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The Clarion River had some unique aspects to it. It is Class I flat water from Ridgway to the confluence with the Allegheny River, yet it is contained in a relatively small river valley with steep sides. The upper portion (Ridgway to Cooksburg (44miles) had multiple shallow areas where the deepest, strongest current was along the edges, rather than the center of the river.
The upper portion of the Clarion River is designated Wild and Scenic, however it is not remote. It is bracketed by roads and frequently crossed by bridges. There were several fisherman and several outfitter rentals making day trips on the weekend. Most of this traffic occurred between Ridgway and Cooksburg. Despite the regularly of visitors it is a birders paradise. We saw ospreys, immature eagles, diving ducks, orioles, warblers, thrushes and catbirds.
Below Cooksburg the river becomes more remote except for the Piney Reservoir. There wasn’t a ton of motor boat traffic out on the reservoir, thank goodness because it is a narrow body of water and no one slows down for canoeists. I can only imagine what crossing this would be like with the full impact of summer time pleasure boaters.
The Piney Reservoir portage took a more time than we estimated. The canoe access is located well past (200 yards?) the "No Boating Allowed" sign. We never found signage indicating the portage. We made our portage around the substation perimeter fence - not the easiest thing to corner the canoes around. We are fairly certain that no others had used the portage this calendar year - and I would guess there wasn't much (if any) through traffic last year. There were a couple of trees down in the access “road” to the river that 20 minutes with a chain saw would eliminate. I hope to find someone to contact at Reliant Energy with our observations.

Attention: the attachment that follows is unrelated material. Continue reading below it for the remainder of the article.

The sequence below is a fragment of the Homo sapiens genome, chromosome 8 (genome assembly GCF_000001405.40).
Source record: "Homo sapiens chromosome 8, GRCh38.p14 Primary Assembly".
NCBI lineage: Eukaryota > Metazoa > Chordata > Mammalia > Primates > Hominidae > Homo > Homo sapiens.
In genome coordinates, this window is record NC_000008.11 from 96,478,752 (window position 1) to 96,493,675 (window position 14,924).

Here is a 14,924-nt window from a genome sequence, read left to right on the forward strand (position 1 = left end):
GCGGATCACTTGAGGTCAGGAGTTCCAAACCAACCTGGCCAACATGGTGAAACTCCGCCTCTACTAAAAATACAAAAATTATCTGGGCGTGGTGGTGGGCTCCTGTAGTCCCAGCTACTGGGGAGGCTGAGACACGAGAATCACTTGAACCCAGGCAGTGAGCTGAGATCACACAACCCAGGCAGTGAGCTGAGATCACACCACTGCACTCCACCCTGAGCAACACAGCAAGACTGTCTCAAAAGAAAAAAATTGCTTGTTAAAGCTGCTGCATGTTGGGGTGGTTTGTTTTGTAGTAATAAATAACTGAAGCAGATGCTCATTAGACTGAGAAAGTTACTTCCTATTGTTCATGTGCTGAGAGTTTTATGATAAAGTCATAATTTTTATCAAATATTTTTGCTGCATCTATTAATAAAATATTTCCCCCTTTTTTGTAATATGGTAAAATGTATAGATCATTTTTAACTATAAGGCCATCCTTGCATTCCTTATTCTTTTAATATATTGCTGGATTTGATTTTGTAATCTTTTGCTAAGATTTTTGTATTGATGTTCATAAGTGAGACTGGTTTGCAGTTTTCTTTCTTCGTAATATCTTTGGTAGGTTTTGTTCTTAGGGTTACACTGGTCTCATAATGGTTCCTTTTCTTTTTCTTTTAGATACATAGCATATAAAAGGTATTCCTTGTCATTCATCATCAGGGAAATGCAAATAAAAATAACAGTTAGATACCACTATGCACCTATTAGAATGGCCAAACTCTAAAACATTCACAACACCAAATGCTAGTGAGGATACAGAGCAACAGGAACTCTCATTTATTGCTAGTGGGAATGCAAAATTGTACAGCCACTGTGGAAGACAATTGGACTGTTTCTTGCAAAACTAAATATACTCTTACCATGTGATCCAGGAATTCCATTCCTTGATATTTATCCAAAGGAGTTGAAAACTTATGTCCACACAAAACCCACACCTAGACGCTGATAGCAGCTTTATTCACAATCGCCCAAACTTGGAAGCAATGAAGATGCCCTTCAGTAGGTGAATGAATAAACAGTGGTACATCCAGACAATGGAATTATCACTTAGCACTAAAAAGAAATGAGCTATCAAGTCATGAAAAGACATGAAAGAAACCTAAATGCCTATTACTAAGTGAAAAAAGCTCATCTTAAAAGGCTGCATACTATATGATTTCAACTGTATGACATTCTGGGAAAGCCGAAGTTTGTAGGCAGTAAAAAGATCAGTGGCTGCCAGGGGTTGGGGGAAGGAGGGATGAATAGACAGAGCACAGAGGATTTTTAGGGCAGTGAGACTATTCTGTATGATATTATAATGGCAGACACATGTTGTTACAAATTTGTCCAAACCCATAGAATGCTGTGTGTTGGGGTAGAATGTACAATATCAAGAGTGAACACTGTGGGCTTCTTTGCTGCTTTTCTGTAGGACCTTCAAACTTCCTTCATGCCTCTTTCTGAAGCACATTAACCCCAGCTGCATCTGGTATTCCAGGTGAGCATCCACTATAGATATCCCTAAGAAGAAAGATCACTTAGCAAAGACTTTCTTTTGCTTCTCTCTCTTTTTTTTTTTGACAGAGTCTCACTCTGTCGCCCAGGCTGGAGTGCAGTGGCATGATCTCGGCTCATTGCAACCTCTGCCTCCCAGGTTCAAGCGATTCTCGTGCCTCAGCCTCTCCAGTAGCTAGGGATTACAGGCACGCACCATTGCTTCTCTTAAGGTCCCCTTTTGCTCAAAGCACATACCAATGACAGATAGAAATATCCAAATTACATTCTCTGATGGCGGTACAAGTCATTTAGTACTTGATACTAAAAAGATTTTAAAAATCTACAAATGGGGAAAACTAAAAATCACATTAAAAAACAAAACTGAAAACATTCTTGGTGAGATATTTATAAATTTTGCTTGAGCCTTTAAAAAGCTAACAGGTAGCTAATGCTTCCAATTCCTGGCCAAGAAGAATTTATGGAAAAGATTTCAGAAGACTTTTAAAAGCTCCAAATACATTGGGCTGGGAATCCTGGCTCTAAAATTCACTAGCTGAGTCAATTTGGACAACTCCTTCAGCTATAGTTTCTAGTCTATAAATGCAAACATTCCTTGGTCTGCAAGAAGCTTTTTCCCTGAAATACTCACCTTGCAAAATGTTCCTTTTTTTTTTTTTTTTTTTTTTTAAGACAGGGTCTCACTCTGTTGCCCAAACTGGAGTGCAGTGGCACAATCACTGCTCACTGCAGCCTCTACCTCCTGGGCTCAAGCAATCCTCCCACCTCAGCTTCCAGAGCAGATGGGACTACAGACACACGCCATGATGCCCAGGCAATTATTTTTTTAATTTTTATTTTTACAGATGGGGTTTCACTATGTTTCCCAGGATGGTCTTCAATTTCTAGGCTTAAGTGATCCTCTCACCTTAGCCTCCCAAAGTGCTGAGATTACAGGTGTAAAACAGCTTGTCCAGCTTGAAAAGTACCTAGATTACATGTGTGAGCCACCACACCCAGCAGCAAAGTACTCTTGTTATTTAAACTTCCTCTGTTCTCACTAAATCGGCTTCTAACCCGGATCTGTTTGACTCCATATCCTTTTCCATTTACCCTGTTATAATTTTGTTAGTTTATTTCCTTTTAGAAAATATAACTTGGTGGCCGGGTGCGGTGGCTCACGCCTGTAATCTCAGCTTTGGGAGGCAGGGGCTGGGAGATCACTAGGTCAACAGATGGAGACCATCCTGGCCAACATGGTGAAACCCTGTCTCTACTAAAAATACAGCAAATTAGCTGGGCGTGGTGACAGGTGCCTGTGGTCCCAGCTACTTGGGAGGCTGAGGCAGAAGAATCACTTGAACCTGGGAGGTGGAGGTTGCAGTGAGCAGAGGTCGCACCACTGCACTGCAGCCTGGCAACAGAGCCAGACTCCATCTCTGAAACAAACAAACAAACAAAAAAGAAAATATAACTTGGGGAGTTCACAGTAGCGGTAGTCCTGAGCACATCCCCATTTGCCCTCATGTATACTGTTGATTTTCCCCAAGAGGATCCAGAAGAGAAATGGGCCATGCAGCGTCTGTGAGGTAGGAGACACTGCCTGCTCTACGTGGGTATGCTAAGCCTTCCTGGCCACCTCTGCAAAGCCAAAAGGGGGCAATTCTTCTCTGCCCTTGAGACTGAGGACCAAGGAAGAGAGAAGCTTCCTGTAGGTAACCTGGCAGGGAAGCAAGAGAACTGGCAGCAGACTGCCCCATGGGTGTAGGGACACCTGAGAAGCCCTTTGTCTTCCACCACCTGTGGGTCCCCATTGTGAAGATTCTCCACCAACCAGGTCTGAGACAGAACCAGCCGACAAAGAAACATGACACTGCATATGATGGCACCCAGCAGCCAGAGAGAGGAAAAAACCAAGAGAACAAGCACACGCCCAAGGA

We called about a water release schedule and were told there is no release schedule as they have a new permit allowing a constant release equal to the intake. I feel that is good news for the river and canoeists below the dam.
The river below the dam was deeper, more varied and interesting to travel. Due to the lack of road access it is more remote and wild than the upper portions. We enjoyed it immensely. It is a shame the water quality is so impaired. There are several acidic tributaries and we saw no aquatic life (frogs, fish, etc) below the Piney Dam. Unlike the upper portion of the Clarion River there were no diving ducks, ospreys or eagles.
The Clarion County USGS map shows a bridge across the river to/from St Petersburg - just a couple of miles before the Clarion empties into the Allegheny. Obviously that bridge and abutments have been removed (http://maps.google.com/maps?q=Parker,+PA&ll=41.153412,-79.650536&spn=0.045834,0.063343&t=k&hl=en). It caused a little confusion for us as we were relaying primarily on the County map at that point.
General information at http://www.paconserve.org/rc/cr.html
The water Trail guide can be found at http://sites.state.pa.us/PA_Exec/Fish_Boat/watertrails/clarion/clarion-trail.htm
We used an outfitter to shuttle our vehicle to the take out point on the Allegheny River http://www.ncentral.com/~dlove/
Water gauge information is at http://waterdata.usgs.gov/pa/nwis/rt and http://www.learningdesign.com/cgi-local/rivergage
Pictures of similar trips on the Clarion can be found at http://www.neohoutdoors.com/trip_log.shtml
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